In the midst of all of this, however, I was constantly getting nasty bugs and mysterious chest infections, what were known then as Aids-defining illnesses. The first proper HIV drug, azidothymidine, was just coming out, and it had horrible side- effects – I tried it for a bit but it gave me kidney and bone damage, and I was left using a walking stick and then a wheelchair. I decided I’d rather live without it. Eventually, my CD4 count, the number of white blood cells in my bloodstream, settled at a fairly normal level, and I ended up mostly asymptomatic.

Other guys I knew got Kaposi’s sarcoma, a horrible cancer that can leave lesions on your face. On New Year’s Eve 1986, just after Brian had died, I was in the queue for Heaven, and a young man came up to me, shook my hand and said, “I’m dying and this is my last night out; I want to make it a good one”. That was the reality of being a gay man then; people seemed to be dropping like flies.

Party atmosphere

In 1992 I was asked to join the board of trustees at The London Lighthouse, which was the world’s biggest residential HIV centre at the time; I stayed there under respite care as well when my health did falter. It sounds crazy, but there was a sort of party atmosphere. We were all young men who were in it together, and lots of us knew each other from the nightlife scene. Lighthouse was visited by Princess Diana many times – there’s a photo of us together – and each time we spoke, she made me feel like she genuinely cared and wanted to be there.

I made a resolution from early in the 1990s to be open about my HIV status, to show that there is no reason to be ashamed. It’s crucial to get tested for HIV if you’re having sex with men, but too many put it off for fear of the truth.

The ability to be open is a gift, however. I had a network of friends who accepted me, and an understanding employer. My family, too, were supportive. They found out that I had HIV from a TV interview that I gave. My father told me before he died that all he wanted was for me to be happy, that he wasn’t ashamed of me for my sexuality or for my HIV status, and my sister told me how proud she was of me for speaking out.

Others were not so lucky. The stigma of having the “gay disease” broke up families. At St Stephen’s Hospital, where I became outpatient services manager, I saw friends dying whose parents wouldn’t let their partners be there for their final moments. Everyone who lived through that has survivor’s guilt. We’d always be thinking, why was it them and not us? Or, when is it going to be me?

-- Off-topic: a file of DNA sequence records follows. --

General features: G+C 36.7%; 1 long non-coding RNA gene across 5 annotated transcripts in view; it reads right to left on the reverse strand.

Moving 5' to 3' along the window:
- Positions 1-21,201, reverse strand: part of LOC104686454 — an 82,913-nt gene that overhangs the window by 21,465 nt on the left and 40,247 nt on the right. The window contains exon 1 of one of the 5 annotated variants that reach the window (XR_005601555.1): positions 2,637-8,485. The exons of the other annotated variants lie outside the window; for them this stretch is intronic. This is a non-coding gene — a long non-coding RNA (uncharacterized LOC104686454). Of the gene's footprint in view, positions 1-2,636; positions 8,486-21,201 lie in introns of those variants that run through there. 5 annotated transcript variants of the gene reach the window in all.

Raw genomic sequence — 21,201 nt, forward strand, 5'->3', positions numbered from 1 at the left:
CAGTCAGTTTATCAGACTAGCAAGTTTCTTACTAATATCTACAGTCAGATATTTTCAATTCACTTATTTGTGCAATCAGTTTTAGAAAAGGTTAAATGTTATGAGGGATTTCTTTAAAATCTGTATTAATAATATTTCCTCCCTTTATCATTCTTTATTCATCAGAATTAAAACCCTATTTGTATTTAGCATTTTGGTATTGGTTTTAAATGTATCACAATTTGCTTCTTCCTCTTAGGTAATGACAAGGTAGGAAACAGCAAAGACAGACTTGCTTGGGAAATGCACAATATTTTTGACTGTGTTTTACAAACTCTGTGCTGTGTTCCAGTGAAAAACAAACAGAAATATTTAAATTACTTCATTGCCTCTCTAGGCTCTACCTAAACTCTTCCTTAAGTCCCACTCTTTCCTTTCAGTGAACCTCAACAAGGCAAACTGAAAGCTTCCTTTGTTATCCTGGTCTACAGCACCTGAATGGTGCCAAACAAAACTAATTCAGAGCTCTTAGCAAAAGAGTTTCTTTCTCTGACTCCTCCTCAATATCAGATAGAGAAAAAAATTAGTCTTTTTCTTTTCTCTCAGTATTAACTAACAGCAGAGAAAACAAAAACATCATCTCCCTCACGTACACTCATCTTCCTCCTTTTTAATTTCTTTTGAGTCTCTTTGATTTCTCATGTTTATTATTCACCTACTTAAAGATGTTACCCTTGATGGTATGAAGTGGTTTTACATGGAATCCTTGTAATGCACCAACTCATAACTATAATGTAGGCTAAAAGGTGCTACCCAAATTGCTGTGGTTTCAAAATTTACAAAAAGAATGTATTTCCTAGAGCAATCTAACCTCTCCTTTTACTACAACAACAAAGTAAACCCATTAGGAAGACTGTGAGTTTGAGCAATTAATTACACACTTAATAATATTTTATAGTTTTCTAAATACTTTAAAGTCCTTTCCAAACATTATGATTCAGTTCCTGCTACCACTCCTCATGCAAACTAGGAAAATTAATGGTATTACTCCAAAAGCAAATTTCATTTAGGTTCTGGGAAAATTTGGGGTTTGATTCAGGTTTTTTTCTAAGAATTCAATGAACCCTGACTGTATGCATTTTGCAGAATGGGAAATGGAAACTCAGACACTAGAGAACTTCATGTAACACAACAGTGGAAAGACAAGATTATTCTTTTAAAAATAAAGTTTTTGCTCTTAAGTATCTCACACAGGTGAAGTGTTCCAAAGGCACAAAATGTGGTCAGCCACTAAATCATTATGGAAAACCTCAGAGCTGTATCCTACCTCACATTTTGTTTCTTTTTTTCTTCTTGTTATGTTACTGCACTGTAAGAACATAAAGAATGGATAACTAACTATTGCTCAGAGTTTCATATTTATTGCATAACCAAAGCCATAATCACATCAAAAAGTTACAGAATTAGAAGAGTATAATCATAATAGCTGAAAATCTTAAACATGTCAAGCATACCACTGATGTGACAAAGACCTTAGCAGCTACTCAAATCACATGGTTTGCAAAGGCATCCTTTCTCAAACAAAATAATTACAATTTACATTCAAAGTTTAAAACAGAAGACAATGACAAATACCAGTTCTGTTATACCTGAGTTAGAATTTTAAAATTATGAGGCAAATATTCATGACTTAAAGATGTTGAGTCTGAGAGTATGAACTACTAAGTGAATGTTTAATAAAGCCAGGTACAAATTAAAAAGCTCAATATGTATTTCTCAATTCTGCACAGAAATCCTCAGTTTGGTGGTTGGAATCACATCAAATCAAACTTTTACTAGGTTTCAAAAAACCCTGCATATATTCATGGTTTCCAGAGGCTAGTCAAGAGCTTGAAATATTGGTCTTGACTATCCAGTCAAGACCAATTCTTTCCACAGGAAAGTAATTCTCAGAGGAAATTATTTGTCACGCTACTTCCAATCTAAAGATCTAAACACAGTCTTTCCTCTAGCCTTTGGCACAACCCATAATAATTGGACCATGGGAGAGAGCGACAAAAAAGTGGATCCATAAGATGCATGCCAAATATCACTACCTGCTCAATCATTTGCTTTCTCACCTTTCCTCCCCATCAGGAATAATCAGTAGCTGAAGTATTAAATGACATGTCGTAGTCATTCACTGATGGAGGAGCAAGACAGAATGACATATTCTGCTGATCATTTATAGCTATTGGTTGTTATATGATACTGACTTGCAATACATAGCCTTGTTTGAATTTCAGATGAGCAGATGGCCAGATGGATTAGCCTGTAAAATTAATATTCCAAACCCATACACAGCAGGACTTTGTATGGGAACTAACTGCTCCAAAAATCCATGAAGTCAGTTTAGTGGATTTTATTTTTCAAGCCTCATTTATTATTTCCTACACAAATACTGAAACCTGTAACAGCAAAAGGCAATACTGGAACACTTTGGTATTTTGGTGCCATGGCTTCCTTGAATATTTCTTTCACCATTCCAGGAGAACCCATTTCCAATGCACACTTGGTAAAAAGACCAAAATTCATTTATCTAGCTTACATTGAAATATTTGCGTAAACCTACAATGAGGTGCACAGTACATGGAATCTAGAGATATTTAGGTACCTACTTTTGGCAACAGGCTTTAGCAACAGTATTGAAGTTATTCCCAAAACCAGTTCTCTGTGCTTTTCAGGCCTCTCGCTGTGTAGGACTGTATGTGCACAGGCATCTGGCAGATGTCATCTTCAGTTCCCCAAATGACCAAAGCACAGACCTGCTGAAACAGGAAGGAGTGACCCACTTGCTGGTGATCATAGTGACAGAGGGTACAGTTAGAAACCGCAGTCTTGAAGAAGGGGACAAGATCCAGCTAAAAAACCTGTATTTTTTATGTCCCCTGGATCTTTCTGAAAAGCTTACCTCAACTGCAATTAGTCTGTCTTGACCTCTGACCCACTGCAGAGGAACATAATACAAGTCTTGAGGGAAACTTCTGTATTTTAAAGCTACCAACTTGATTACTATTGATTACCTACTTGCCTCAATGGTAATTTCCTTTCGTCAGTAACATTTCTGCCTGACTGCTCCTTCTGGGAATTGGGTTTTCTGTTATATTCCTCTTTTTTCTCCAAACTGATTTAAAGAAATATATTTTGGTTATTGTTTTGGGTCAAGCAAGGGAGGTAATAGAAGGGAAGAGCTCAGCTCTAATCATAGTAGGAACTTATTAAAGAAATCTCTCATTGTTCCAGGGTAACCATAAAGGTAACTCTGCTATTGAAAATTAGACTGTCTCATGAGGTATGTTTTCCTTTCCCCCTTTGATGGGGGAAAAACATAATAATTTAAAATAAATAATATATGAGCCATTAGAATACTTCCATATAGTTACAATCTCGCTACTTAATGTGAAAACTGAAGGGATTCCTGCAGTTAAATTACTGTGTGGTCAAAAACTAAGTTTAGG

Alan made a resolution from early in the 1990s to be open about his HIV status
Gerard made a resolution from early in the 1990s to be open about his HIV status - Geoff Pugh

As you might imagine, dating was one of the hardest parts of having HIV as a young man. I always disclosed my HIV status to anyone I might have sex with, and lots of those people weren’t interested in taking precautions like using condoms, so getting a first or second date was difficult. My life changed when I met my husband Alan on a gay chat site. We talked for years before we went on our first date in 2010. We got married in 2014, as soon as it became legal.

Alan doesn’t have HIV, but his family was initially less accepting than mine. By the time I’d met them, though, they had come around to accepting his sexuality. I was nervous to tell them about my HIV status, but all they wanted to know was that I was in good health.

Today, Alan and I live together in a one-bed flat in North London with our cat, Fluffy. Alan is a DJ and I follow him around the world to go to his gigs, which is not something I’d pictured myself doing when I was told I had HIV all those years ago.

The world has changed enormously since 1987, and medical progress has been nothing short of miraculous. People who think they’ve been exposed to HIV can take pre-exposure prophylaxis (PrEP), which can stop an infection from taking hold.

Then there are antiretroviral drugs, a combination of which can stop the virus from replicating in your body, preventing further damage. I started taking these drugs again in 2013, when my CD4 count had begun to drop. In just three weeks my count was back to normal and any side-effects had subsided. Now I take just one tablet a day, Biktarvy, which keeps my symptoms at bay.

No one who contracts HIV today needs to go through what I did – there is no more “death by duvet”. The law protects people like me from discrimination: the 2010 Equality Act stops employees from being sacked because of their HIV status, from the moment they are diagnosed. I will always live with this virus, but I have a happy life filled with love and success. In 2023 I can truly say that I control my health and not the other way around.

As told to Lauren Shirreff